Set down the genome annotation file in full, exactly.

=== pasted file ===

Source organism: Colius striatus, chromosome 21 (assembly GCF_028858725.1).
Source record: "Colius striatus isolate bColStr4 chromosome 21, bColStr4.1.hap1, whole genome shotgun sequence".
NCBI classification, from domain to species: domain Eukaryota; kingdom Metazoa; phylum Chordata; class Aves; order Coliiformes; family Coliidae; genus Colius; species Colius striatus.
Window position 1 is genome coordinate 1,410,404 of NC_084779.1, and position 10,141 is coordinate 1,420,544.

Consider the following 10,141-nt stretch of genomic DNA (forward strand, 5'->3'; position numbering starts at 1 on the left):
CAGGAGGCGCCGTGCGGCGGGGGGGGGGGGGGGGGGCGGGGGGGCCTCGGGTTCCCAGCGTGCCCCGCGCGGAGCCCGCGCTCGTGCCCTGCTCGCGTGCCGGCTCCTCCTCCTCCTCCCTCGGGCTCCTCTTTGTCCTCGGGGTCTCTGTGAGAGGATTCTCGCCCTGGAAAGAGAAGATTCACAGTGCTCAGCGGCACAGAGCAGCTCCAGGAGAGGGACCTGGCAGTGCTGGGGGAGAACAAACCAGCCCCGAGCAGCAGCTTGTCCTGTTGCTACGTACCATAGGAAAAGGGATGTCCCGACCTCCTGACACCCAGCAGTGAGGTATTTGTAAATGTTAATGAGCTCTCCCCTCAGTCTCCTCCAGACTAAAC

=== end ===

Source organism: Colius striatus, chromosome 21 (assembly GCF_028858725.1).
Source record: "Colius striatus isolate bColStr4 chromosome 21, bColStr4.1.hap1, whole genome shotgun sequence".
NCBI classification, from domain to species: domain Eukaryota; kingdom Metazoa; phylum Chordata; class Aves; order Coliiformes; family Coliidae; genus Colius; species Colius striatus.
Window position 1 is genome coordinate 1,410,404 of NC_084779.1, and position 10,141 is coordinate 1,420,544.

Consider the following 10,141-nt stretch of genomic DNA (forward strand, 5'->3'; position numbering starts at 1 on the left):
CAGGAGGCGCCGTGCGGCGGGGGGGGGGGGGGGGGGCGGGGGGGCCTCGGGTTCCCAGCGTGCCCCGCGCGGAGCCCGCGCTCGTGCCCTGCTCGCGTGCCGGCTCCTCCTCCTCCTCCCTCGGGCTCCTCTTTGTCCTCGGGGTCTCTGTGAGAGGATTCTCGCCCTGGAAAGAGAAGATTCACAGTGCTCAGCGGCACAGAGCAGCTCCAGGAGAGGGACCTGGCAGTGCTGGGGGAGAACAAACCAGCCCCGAGCAGCAGCTTGTCCTGTTGCTACGTACCATAGGAAAAGGGATGTCCCGACCTCCTGACACCCAGCAGTGAGGTATTTGTAAATGTTAATGAGCTCTCCCCTCAGTCTCCTCCAGACTAAAC